Enthusiasm for the artform: a little look at the history of papercuts

It’s confession time, I’m a (not so) secret geek. Reading is one of my favourite hobbies and learning about how a medium started leads to so many new ideas. This post is a little glimpse into the background of papercutting as an art form. If you can recommend readings on papercutting art let me know in the comments.

Papercutting is a traditional artform using cutting tools such as scissors or knives to form designs onto paper. In China, paper cutting was called ‘Jianzhi’. Nowadays, when paper is so commonplace, it’s easy to forget what a luxury item it once was. Papercutting pre-dates paper (which has only been around since 2 CE), before paper surfaces such as gold leaf, silk or hide were used.1

As the quality and availability of paper expanding during the Tang Dynasty (618-907 CE) papercuts became the most popular folk artform in China. Papercutting functioned as the opposing artform toe calligraphy, which was considered an intellectual discipline. Motifs in papercutting passed from mother to daughter.2

A modern day papercut master Ho Yumei3 explains how she learnt the art below:

Artist Ho Yumei explaining how she learnt traditional papercutting from her mother

As papercutting expanded across China the art was used to decorate homes during festivals and celebrations. There was a ritual spiritual aspect to papercutting with sacrifices adorned too.

On the occasion of a marriage, one will find papercuts of dragons and phoenixes or a pair of mandarin ducks that denote marital bliss on the gift containers (fig. 2). Xi hua or “happy flowers” are papercuts found on presents, dishes, cakes, and candles for family celebration. During ancestral or religious worship, symmetrical geometric patterns are used to decorate ritual utensils. These patterns include cuttings of Chinese characters that carry an auspicious meaning, e.g., the character fu for “luck”. 4

A Glimpse of Chinese Culture Through Papercuts (asianstudies.org)

From the 14th century onwards papercutting spread from China to other regions. In Europe during the 16th and 17th centuries papercuts decorated objects and books. European Jews often decorated their marriage contracts using papercut art, a traditional that continues to this day.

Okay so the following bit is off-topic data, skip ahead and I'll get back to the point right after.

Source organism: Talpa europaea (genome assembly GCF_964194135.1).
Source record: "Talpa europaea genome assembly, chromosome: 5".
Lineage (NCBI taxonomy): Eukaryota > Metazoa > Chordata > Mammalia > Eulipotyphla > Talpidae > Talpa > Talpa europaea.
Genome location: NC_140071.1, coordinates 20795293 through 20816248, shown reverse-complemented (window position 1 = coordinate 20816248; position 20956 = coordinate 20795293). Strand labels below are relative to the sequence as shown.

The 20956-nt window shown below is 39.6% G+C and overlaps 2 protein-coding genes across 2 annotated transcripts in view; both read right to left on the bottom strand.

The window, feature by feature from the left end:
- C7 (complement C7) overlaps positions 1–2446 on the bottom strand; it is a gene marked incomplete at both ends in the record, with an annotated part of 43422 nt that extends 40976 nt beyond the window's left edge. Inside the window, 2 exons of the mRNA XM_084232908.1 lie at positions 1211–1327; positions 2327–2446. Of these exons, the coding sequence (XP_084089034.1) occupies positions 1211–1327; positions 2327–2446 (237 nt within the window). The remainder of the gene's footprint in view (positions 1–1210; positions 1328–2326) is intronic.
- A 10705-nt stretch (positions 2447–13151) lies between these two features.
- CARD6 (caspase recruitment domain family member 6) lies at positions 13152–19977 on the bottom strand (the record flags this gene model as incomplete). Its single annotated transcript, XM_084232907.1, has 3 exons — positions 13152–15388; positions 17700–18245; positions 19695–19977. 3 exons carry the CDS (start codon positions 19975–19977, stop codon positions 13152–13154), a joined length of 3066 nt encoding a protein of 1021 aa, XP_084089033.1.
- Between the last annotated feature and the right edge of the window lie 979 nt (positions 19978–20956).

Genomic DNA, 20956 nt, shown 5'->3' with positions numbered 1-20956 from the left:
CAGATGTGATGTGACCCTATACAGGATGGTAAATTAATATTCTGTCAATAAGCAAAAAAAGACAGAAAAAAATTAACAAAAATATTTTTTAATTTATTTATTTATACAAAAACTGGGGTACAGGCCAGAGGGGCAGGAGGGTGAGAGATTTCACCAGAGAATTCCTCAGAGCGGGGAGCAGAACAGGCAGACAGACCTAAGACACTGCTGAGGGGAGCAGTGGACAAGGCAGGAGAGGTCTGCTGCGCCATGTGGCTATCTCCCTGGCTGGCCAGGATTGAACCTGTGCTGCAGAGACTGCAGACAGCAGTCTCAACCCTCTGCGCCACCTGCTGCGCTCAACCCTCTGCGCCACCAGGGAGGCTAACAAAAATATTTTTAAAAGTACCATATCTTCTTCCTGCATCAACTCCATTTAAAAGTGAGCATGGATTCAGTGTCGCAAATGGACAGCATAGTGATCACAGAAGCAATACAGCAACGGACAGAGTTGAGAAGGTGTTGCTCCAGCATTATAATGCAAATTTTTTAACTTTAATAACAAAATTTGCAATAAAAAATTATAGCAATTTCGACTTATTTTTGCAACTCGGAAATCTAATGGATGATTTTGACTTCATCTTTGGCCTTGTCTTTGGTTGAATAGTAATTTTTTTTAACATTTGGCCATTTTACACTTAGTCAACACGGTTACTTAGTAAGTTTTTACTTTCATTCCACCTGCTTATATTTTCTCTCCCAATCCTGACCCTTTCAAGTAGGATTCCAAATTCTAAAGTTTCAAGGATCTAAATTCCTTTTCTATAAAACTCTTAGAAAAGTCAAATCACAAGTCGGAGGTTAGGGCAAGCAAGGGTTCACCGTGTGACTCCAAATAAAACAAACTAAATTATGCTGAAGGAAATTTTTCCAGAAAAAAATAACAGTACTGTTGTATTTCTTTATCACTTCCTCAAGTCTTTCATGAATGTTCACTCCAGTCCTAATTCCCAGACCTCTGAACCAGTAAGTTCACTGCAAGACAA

What was interesting to me was that many cultures have a traditional paper colour, in China red papercuts are lucky, in Switzerland traditional papercuts are symmetrical on black paper and in Polish culture white paper is favoured. 5

black papercut "E sältene Vogel" (20cm diameter, 1986) from legendary Swiss artist Ernst Oppliger. Image in the public realm Mutual Art Auction.
Above: black papercut “E sältene Vogel” (20cm diameter, 1986) from legendary Swiss artist Ernst Oppliger. Image in the public realm Mutual Art Auction.

This is, as you can see the very briefest of histories touching lightly on papercutting. However, there’s one artist who sprang to mind first, Henri Matisse. In the final decade of his life, no longer able to paint Matisse used papers coloured with gouache and scissors, alongside studio assistants to create his papercuts. They are some of my favourite works of his.

A great video from MoMA talking about Matisse’s process and the conservation of his giant papercut masterpiece ‘The Swimming Pool’.

Papercutting continues to evolve and inspire new generations of artists. With the growth of technology laser paper cuttings are seen everywhere from greeting cards to wedding invitations. Taking it to a whole new level is artist Rogan Brown6. This phenomenally intricate papercut from the Wellcome collection London blew me away with it’s breathtaking complexities.

Rogan Brown "Magic Circle Variation" laser cut paper, 2018, Wellcome Collection, London. Terrible iPhone photo by Charlie Kirkham
‘Magic Circle Variation’, Rogan Brown, Laser Cut Paper, 2018. Photographed at The Wellcome Collection, London 2023. This sculptured papercut explores the world of microbial communities close up in all their glorious complexities. I apologise for the appalling photograph, it does not do this work justice

Thank you for joining the whistle stop tour of papercutting. If you can recommend readings please let me know in the comments. In the meantime you can keep up with how I’m using papercuts as templates for laser cutting discarded acrylic signage into artwork via my Instagram, or be the first to hear when they’re leaving the studio here.


Exhibition- 2009-10 Zurich and Bejing, The Art of Paper Cutting East Meets West” Exhibition (hausappenzell.ch)

MoMA | Henri Matisse: The Cut-Outs

Vellum: what is it, how to use it and where to buy it (artweb.com)

Cutting edge of tradition | The Independent

Ho Yumei 侯玉梅艺术展厅 (papercutlady.com)

“Papercut Stories of the Manchu Woman Artist Hou Yumei”, Mareile Flitsch, Asian Folklore Studies, Vol. 58, No. 2 (1999), pp. 353-375 (23 pages), Nanzan University

A Glimpse of Chinese Culture Through Papercuts (asianstudies.org)

Swiss artist Ernst Oppliger’s papercutting Ernst Oppliger | Biographie Ernst Oppliger (ernst-oppliger.ch)

The extrodinary works of artist Rogan Brown

If you want to learn more about Vellum (a popular hide surface) there’s a great post here Vellum: what is it, how to use it and where to buy it (artweb.com)


[2] Ibid.

[3] 侯玉梅艺术展厅 (papercutlady.com)

[4]  A Glimpse of Chinese Culture Through Papercuts (asianstudies.org)

[5] 6 Traditional Papercutting Styles – Guild of American Papercutters

[6] Rogan Brown – Paper Sculptures

Leave a Reply

Fill in your details below or click an icon to log in:

WordPress.com Logo

You are commenting using your WordPress.com account. Log Out /  Change )

Facebook photo

You are commenting using your Facebook account. Log Out /  Change )

Connecting to %s

%d bloggers like this: